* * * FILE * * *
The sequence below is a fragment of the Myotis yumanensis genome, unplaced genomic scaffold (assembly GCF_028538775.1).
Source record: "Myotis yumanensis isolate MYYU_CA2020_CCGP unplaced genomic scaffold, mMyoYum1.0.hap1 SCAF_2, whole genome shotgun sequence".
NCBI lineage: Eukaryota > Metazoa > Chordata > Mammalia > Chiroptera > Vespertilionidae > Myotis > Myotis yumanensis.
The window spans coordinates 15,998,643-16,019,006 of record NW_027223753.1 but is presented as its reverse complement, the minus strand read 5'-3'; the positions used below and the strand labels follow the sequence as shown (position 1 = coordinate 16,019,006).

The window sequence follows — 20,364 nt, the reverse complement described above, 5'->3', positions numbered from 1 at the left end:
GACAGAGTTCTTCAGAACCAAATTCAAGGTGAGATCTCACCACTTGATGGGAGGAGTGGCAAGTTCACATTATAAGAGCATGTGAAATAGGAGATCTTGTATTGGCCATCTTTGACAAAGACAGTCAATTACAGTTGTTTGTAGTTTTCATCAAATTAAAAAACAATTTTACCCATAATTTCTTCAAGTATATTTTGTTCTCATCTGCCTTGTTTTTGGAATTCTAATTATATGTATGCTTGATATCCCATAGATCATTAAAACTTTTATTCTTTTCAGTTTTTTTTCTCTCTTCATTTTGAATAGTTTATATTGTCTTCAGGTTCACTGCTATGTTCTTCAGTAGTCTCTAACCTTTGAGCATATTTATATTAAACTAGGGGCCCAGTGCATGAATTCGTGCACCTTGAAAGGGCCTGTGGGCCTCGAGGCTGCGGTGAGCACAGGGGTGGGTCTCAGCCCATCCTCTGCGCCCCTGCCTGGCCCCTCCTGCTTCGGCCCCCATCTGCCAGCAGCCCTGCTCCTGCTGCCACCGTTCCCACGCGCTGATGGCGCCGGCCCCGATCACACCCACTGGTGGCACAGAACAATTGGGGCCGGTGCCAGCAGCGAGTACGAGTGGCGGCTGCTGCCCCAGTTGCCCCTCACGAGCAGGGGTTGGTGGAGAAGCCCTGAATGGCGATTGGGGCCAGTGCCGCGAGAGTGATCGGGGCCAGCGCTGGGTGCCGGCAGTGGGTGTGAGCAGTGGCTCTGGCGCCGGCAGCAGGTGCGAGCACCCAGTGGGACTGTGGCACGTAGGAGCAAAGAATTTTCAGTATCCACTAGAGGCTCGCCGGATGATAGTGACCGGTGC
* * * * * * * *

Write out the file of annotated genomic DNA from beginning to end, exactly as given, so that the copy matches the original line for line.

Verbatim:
The sequence below is a fragment of the Myotis yumanensis genome, unplaced genomic scaffold (assembly GCF_028538775.1).
Source record: "Myotis yumanensis isolate MYYU_CA2020_CCGP unplaced genomic scaffold, mMyoYum1.0.hap1 SCAF_2, whole genome shotgun sequence".
NCBI lineage: Eukaryota > Metazoa > Chordata > Mammalia > Chiroptera > Vespertilionidae > Myotis > Myotis yumanensis.
The window spans coordinates 15,998,643-16,019,006 of record NW_027223753.1 but is presented as its reverse complement, the minus strand read 5'-3'; the positions used below and the strand labels follow the sequence as shown (position 1 = coordinate 16,019,006).

The window sequence follows — 20,364 nt, the reverse complement described above, 5'->3', positions numbered from 1 at the left end:
GACAGAGTTCTTCAGAACCAAATTCAAGGTGAGATCTCACCACTTGATGGGAGGAGTGGCAAGTTCACATTATAAGAGCATGTGAAATAGGAGATCTTGTATTGGCCATCTTTGACAAAGACAGTCAATTACAGTTGTTTGTAGTTTTCATCAAATTAAAAAACAATTTTACCCATAATTTCTTCAAGTATATTTTGTTCTCATCTGCCTTGTTTTTGGAATTCTAATTATATGTATGCTTGATATCCCATAGATCATTAAAACTTTTATTCTTTTCAGTTTTTTTTCTCTCTTCATTTTGAATAGTTTATATTGTCTTCAGGTTCACTGCTATGTTCTTCAGTAGTCTCTAACCTTTGAGCATATTTATATTAAACTAGGGGCCCAGTGCATGAATTCGTGCACCTTGAAAGGGCCTGTGGGCCTCGAGGCTGCGGTGAGCACAGGGGTGGGTCTCAGCCCATCCTCTGCGCCCCTGCCTGGCCCCTCCTGCTTCGGCCCCCATCTGCCAGCAGCCCTGCTCCTGCTGCCACCGTTCCCACGCGCTGATGGCGCCGGCCCCGATCACACCCACTGGTGGCACAGAACAATTGGGGCCGGTGCCAGCAGCGAGTACGAGTGGCGGCTGCTGCCCCAGTTGCCCCTCACGAGCAGGGGTTGGTGGAGAAGCCCTGAATGGCGATTGGGGCCAGTGCCGCGAGAGTGATCGGGGCCAGCGCTGGGTGCCGGCAGTGGGTGTGAGCAGTGGCTCTGGCGCCGGCAGCAGGTGCGAGCACCCAGTGGGACTGTGGCACGTAGGAGCAAAGAATTTTCAGTATCCACTAGAGGCTCGCCGGATGATAGTGACCGGTGC